Recent financial studies often assume that agents have EpsteinZin preferencespreferences that require agents to care about when uncertainty is resolved. Under this recursive-preference framework, the preference for uncertainty resolution is entirely determined by an agent's preferences for risk and intertemporal substitution. To test the implications of this model, this paper presents an experiment designed to elicit subject preferences on risk, time, intertemporal substitution, and uncertainty resolution. Results reveal that most subjects prefer early resolution of uncertainty and have relative risk aversion greater than the reciprocal of the elasticity of intertemporal substitution, consistent with the predictions by recursive preferences. Subjects are classified in a finite mixture model by their risk, time, and intertemporal-substitution parameters. Regression results show that types predicted by the EpsteinZin model to prefer early resolution choose early resolution with 20%50% higher probability.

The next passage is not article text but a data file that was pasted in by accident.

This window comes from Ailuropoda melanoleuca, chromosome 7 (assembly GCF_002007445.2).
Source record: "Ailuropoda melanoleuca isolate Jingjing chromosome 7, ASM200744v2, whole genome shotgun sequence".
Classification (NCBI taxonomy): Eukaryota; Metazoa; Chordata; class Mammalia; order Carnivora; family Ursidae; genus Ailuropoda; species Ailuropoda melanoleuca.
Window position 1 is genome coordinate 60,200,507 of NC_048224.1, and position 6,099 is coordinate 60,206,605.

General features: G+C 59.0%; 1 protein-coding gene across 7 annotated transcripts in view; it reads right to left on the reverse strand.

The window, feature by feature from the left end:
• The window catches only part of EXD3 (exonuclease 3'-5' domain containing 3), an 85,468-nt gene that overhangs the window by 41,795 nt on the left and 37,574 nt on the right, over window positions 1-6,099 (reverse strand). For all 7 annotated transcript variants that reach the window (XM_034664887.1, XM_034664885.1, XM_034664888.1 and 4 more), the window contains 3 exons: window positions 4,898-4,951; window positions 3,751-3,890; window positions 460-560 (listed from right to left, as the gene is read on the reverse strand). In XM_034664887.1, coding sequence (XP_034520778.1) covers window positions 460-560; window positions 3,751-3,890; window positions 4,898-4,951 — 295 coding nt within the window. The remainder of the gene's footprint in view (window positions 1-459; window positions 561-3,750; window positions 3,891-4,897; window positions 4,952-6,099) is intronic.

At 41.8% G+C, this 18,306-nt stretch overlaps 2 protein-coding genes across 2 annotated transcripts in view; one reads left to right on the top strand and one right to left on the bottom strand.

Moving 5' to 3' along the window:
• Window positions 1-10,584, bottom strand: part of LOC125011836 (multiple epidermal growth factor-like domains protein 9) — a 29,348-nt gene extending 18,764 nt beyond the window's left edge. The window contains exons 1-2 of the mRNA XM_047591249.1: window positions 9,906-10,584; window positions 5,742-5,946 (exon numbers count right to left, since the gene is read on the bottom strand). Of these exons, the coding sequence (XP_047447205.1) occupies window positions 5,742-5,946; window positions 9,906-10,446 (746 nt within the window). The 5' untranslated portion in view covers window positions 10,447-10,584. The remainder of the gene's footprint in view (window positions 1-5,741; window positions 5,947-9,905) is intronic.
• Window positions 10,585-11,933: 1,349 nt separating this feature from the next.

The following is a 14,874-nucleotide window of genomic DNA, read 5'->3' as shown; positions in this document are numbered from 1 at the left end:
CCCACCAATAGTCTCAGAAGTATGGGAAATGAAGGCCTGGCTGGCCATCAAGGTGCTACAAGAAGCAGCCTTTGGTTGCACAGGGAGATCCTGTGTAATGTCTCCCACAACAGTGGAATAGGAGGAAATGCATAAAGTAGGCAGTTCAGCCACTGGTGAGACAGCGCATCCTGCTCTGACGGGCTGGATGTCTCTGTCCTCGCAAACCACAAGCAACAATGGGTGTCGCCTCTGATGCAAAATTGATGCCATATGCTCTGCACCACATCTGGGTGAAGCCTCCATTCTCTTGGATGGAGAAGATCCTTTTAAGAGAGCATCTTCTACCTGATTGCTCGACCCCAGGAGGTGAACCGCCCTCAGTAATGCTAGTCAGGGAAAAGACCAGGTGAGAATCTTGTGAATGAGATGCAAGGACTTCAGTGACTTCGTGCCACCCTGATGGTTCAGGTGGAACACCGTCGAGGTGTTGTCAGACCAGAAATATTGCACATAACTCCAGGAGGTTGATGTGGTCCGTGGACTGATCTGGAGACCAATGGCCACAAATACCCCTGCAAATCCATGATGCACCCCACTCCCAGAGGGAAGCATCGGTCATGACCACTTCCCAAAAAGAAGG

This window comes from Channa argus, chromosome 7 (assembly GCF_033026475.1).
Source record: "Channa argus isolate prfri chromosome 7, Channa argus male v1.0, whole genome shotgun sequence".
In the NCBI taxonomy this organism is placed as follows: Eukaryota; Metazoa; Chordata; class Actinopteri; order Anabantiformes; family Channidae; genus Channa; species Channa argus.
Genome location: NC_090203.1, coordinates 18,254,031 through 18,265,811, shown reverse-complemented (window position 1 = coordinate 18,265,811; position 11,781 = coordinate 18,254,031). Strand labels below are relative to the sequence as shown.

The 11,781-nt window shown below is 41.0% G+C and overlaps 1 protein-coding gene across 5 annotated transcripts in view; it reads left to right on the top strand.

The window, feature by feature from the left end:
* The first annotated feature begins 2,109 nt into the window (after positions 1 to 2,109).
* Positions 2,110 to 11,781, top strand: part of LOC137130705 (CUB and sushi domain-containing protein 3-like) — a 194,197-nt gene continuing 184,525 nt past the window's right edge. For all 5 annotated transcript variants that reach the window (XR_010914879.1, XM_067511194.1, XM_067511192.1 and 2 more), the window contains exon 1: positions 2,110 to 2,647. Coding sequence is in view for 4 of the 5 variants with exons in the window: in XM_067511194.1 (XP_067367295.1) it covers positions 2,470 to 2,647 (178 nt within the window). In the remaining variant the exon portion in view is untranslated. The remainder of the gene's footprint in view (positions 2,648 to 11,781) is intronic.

Data, as supplemental material, are available at http://dx.doi.org/10.1287/mnsc.2013.1794
This paper was accepted by Brad Barber, finance.